Tatting Joining the Elements


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In the previous articles, we reviewed basic tatting elements. In your tatting, you will want to connect main elements together into a whole lace motif. Tatting is one of the oldest forms of lacemaking still in use today. To tat a certain pattern you need to count the number of elements in the pattern and the consequence of their joining . There are 4 kinds of joining elements.

Joining of the Rings by Coupling

Joining by coupling means that the element, in our case a ring, is joined with another ring by the coupling piko. We are tatting the 1st ring and the next ring until the joining piko. Next, we widen the working picot with the left hand to the size to let the shuttle go through it freely. Put the shuttle aside and take the crochet in your right hand. Drag a working picot through the joining piko of our first ring with a crochet. Take a shuttle, straighten the working picot and draw the shuttle through the picot from the right to the left. Finish the coupling with the reverse knot. Further, continue to tat the design according to the pattern.


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Joining of the Rings by a Thread

Rings by Coupling

The rings or other lace elements can be joined at some distance from each other with a thread. With such joining the rings or other elements remain movable along the joining thread. To make the rings joining with a tread, tat ring 1. Measure off the right piece of the thread and start tatting of the second ring. The sequence of the rings and the length of the threads between them are made according to the pattern.

Let’s study the example of lace made using the joining of the rings with a thread and a regular coupling.

1. Make ring 1 in the following way: 4p4p4p4. (all the other rings are made in the same way, except for ring 4. Ring 4 is made this way: 4p4p4p4p4p4).

2. Then at the distance of the thread ½” from the 1st ring, tat the 2nd one and join it with the first by the coupling method.

Joining of the Rings by a Thread3. Turn the work and at the distance of 1/4” start tatting ring 3. After the 1st 4 knots, make a joining piko. Pull the working picot for that, and draw it with a crochet through the joining thread between the 1st and the 2nd rings. Make a regular coupling and continue to tat your ring.

4. Next we are tatting sequentially ring 4 (4p4p4p4p4p4) and ring 3, joining them in necessary spots with one another by the method of regular coupling. Turn the work.

5. With the distance of ¼” start tatting ring 6, after knot 4, tat a joining piko with ring 2 by the method of coupling. Then after making ring 6 until the end, join it with ring 5 in the following way. Thumbing the thread from the shuttle and pulling it with a crochet through the lower joining piko of ring 5. Move ring 6 to ring 5 at the distance of ¼”. Tighten the joining picot. Then put aside the 2nd part of the joining thread 1/4” with ring 7. Tat ring 7 and join it with the joining piko of ring 6.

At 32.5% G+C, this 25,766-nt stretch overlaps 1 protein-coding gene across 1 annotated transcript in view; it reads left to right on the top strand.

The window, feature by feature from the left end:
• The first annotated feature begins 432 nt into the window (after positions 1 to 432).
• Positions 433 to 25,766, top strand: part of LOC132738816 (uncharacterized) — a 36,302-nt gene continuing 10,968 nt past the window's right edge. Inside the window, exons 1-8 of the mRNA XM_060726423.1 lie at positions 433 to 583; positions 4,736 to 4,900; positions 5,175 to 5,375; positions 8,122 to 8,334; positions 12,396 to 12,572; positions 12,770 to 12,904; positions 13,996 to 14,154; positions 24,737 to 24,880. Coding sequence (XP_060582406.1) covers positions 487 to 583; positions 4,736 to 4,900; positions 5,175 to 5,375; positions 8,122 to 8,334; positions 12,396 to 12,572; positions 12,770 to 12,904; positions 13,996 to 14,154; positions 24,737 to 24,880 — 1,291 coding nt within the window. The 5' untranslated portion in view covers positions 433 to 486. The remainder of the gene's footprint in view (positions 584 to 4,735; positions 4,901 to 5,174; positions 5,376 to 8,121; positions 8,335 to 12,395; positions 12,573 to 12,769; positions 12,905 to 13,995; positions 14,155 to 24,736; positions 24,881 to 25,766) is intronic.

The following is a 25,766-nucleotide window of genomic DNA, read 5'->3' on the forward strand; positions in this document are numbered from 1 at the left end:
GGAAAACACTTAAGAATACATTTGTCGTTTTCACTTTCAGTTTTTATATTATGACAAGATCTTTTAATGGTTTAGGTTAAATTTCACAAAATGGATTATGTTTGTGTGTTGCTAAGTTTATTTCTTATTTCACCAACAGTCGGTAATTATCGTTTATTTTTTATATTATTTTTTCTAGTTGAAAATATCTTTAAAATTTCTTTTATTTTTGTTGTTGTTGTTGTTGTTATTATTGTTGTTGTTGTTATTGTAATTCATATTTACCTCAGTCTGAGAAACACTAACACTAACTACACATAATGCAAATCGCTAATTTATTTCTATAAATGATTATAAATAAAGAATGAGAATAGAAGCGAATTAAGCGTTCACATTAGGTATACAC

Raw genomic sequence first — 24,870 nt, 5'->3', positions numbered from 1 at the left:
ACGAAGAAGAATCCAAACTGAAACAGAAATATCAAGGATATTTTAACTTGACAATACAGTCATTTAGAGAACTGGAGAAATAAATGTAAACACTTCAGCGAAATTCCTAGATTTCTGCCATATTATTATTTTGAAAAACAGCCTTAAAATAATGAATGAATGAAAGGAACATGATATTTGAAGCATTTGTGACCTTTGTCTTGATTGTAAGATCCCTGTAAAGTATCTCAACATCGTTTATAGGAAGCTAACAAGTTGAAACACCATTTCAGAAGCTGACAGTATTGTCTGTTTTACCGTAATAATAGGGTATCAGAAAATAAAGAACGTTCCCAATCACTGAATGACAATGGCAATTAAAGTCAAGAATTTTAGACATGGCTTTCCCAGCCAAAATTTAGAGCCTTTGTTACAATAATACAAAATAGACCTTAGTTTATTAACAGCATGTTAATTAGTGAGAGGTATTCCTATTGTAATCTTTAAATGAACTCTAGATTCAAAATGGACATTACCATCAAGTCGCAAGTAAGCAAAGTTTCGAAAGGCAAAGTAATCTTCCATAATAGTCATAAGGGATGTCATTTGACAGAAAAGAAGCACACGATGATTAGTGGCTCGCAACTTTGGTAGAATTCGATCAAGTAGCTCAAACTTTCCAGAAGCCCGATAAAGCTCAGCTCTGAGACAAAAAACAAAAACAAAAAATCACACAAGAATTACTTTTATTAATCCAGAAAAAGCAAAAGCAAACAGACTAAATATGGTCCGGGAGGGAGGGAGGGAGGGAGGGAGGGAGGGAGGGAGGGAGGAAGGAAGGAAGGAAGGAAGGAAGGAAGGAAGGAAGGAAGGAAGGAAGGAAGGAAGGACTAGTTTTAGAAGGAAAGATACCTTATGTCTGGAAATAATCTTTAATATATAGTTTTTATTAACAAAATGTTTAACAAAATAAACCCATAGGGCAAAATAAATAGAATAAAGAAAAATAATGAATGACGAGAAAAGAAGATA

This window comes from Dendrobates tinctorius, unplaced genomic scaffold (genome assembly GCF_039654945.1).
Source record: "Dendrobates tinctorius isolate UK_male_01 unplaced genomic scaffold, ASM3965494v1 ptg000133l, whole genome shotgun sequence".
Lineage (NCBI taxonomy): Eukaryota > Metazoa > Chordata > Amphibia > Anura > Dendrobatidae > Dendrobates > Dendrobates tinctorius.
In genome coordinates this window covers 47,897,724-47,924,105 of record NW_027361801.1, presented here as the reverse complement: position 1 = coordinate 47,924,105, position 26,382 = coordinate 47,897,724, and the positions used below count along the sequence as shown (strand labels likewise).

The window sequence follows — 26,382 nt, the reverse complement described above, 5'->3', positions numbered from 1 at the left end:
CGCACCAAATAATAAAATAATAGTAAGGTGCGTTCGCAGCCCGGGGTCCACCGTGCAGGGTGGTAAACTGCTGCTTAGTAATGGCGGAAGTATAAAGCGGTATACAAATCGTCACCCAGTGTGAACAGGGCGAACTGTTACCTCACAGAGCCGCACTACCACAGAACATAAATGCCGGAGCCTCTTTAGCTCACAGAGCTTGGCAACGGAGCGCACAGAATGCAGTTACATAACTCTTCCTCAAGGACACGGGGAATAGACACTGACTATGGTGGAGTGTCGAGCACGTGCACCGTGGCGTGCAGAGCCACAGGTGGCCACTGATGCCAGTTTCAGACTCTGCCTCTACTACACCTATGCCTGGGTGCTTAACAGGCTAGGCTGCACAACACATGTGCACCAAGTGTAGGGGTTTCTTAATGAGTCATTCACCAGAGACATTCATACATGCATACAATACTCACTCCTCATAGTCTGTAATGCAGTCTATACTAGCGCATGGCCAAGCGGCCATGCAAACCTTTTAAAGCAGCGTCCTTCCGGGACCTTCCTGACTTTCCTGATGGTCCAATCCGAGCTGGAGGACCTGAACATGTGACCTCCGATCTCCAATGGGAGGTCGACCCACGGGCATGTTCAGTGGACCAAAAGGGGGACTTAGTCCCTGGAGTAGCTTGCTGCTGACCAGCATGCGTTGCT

6. Put aside the thread equal ½” and tat ring 8, joining it by the coupling method with ring 7.

7. Repeat everything from the paragraphs 2 to 5 until you get the desirable length of the lace.

Joining of the Rings by a Closed Motif

Joining of the Rings by a Closed MotifJoinings of the rings or other lace elements by a closed motif are made as follow: Separate tatted elements are joined between each other by a joining element. This method is great for tatting the motifs in the shape of flowers or squares, circles, hexagons.

Let’s study it using an example of a simple flower, consisting of 4 rings.

Tat 4 rings sequentially, joining them in the necessary spots by the method of regular coupling. This way you will proceed until the joining piko 4 of the ring with ring 1. Now we need to fold the motif in two, with the 1st ring lying under the 4th one, and the 2nd one is under the 3rd one. Pull the working thread into the piko of ring 1 and draw the shuttle into the created picot from the left to the right. Fix everything with the reverse knot, then finish tatting ring 4, tighten the picot and cut off the thread. Pull all the threads of the work together and tie with a Hercules knot. Our flower is done.

Joining of the rings by the Pulled Picot Method

Joining of the rings by the Pulled Picot MethodTo make this kind of joining you need to tat a ring, for example 10p10. Place the working thread along the ring, making a semicircle until the joining piko. Then take a crochet and pull top-down the picot from the working thread through the piko. Put the immovable part of the thread on the left hand and draw the shuttle down-top through the picot. Then tat the next ring.

We hope that the techniques of joining elements mentioned above will be interesting to you. Tatting will allow you to tat wonderful lace, the pattern of which you can create by yourself.

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